Why Losers Lose?

I’ve been following this thread and the question keeps nagging at me, why isn’t there a sister thread called, Why Losers Lose? So here it is. Why do losers lose?

You are free to answer in any fashion you please as long it you keep it clean and respectful. My thinking is that we will see some interesting responses that will help broaden and deepen the discussion of winners and losers.


Because they are inefficient in their use of their allotted time.

Inexperience, especially in a competition like FIRST. As a 4th year team this year we have learned more and more each year about things other teams do that we had never thought of before.

Well, in many cases the odds are against them… only 3/40+ teams can win an event.

But it all seriousness I think that a lot of team don’t take advantage of what they have available to them or do the proper research before building a robot. Chiefdelphi is a wealth of knowledge as well as other teams websites, the “Behind the Design” books.

Losing can also be caused by:

  • A lack of a defined goal
  • A lack of understanding of the teams abilities*
  • A lack of strategy
  • A lack of luck

*likely one of the largest factors of all

Biting off more than they can chew, focusing too much on superficial items and not the task at hand, not realizing what they can and cannot do or worse ignoring what is reasonable for them.

It is really sad seeing teams year after year with a non functioning robot/we tried to everything but can’t do anything well. Have they not learned their lesson? What is even sadder is these are the same teams who complain about certain teams winning year after year.

There are hundreds, if not thousands of reasons losers lose. Some of the most common seem to be:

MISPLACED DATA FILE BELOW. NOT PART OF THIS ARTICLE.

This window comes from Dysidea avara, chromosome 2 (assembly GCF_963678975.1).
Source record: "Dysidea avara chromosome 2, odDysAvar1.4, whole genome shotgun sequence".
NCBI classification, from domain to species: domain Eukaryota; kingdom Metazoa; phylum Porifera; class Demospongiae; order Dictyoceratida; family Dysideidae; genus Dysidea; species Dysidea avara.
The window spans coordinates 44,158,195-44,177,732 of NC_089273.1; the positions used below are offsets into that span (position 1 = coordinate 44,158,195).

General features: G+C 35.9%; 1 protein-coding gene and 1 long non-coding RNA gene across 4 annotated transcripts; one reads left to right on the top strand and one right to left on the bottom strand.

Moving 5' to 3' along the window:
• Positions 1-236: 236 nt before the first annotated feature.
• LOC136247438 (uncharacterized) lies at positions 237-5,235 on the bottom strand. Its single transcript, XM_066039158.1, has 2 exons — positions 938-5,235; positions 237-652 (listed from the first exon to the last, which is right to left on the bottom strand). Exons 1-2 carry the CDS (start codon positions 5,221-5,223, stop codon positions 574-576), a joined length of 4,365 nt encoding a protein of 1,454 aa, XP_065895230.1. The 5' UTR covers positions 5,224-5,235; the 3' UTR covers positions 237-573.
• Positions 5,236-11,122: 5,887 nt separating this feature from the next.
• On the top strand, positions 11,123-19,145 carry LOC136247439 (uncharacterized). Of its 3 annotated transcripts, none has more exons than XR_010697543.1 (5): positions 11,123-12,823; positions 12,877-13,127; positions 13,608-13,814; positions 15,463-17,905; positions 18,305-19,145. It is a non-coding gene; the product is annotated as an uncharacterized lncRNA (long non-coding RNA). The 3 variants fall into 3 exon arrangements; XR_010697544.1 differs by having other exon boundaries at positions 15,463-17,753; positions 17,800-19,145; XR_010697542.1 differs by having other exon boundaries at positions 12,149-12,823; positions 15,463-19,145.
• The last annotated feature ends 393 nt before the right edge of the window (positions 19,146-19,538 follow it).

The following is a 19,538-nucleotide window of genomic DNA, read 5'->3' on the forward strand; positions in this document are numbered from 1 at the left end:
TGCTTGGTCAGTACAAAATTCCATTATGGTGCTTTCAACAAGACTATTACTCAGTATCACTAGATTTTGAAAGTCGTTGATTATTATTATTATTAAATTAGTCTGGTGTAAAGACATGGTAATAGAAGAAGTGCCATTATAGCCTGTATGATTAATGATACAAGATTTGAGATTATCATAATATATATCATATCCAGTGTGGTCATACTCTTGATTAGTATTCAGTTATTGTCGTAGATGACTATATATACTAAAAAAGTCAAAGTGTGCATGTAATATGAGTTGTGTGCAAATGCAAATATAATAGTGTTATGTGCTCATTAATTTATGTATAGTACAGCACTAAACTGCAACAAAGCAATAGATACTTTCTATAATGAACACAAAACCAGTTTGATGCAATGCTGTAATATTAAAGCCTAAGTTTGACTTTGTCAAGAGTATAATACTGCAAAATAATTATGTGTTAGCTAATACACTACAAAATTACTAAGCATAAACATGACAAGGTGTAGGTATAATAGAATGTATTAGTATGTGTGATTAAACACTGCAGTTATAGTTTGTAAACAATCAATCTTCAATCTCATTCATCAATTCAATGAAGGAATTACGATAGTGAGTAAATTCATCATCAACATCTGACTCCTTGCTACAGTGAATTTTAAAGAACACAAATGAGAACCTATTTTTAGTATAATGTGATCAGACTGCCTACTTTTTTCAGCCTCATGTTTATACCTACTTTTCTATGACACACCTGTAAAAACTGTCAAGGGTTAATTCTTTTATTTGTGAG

-Bad Robot Design or implementation
-Lack of understanding of basic game strategy
-Under or unpreparedness
-Bad Luck
-Severe Mechanical Issues
-Lack of Programming
-Bad or Under performing Drivers
-Strategy Errors
-Lack of the Drive to Win
-Working beyond their means

Interestingly enough, some teams lose but did nothing wrong. Remember, only 3 (sometimes 4) teams ‘win’ an event.

One thing I haven’t seen mentioned so far… Because the “Super Alliance” is so darned hard to beat! You don’t get very far at competition if you’re robot doesn’t work… but by the time you get to the eliminations, it’s not about how each individual robot performs - it’s about how the alliance works together to achieve the task. Go in with a strong strategy, be flexible, and ensure that every robot provides a serious contribution, and you have a chance of winning. If you go in and just play like 3 robots on the field, you’ll eventually be beat (with a few notable super alliance exceptions).

Not learning from their failures.

If everyone learned from their past mistakes, as a team gets older, they should get more and more successful. As we all know that is not the case. There are outside circumstances that come into play like team turnover and graduating students, but the point remains the same.

Every team should take note of a failure and learn from it. Create a best practices document and keep track of what works and what doesn’t. Something simple as that could create an extremely strong team.


lack of driver practice. in our reigional there was a robot that could only hang on the middle and lower pegs, and was all KOP. they were awesome. the beat many teams for one reason, the kids had obviously had a TON of time driving it.


For example, last year we spent all build season trying to build a climber that ended up not working, and the end game was worth almost nothing. This year, the minibot was something we threw together in the last few days, even though it is what wins matches at this point.


  1. A person or thing that loses or has lost something, esp. a game or contest.
  2. A person who accepts defeat with good or bad grace, as specified: “they should concede that and be good losers

Losers lose because they don’t win. Not necessarily because the team has a poor robot, but because only 3/60+ teams can win a competition. It takes blood, sweat, tears and determination to be one of those three. That being said, there is a lot of luck (good and bad) that befalls the winning and losing teams. Additionally, there’s some secretive alliance selection and backstabbing going on at every regional. It takes a lot of skill and a lot of luck (in qualification alliances, points and penalties) to be a ‘power team’ at a competition. It takes even more luck to stay that way.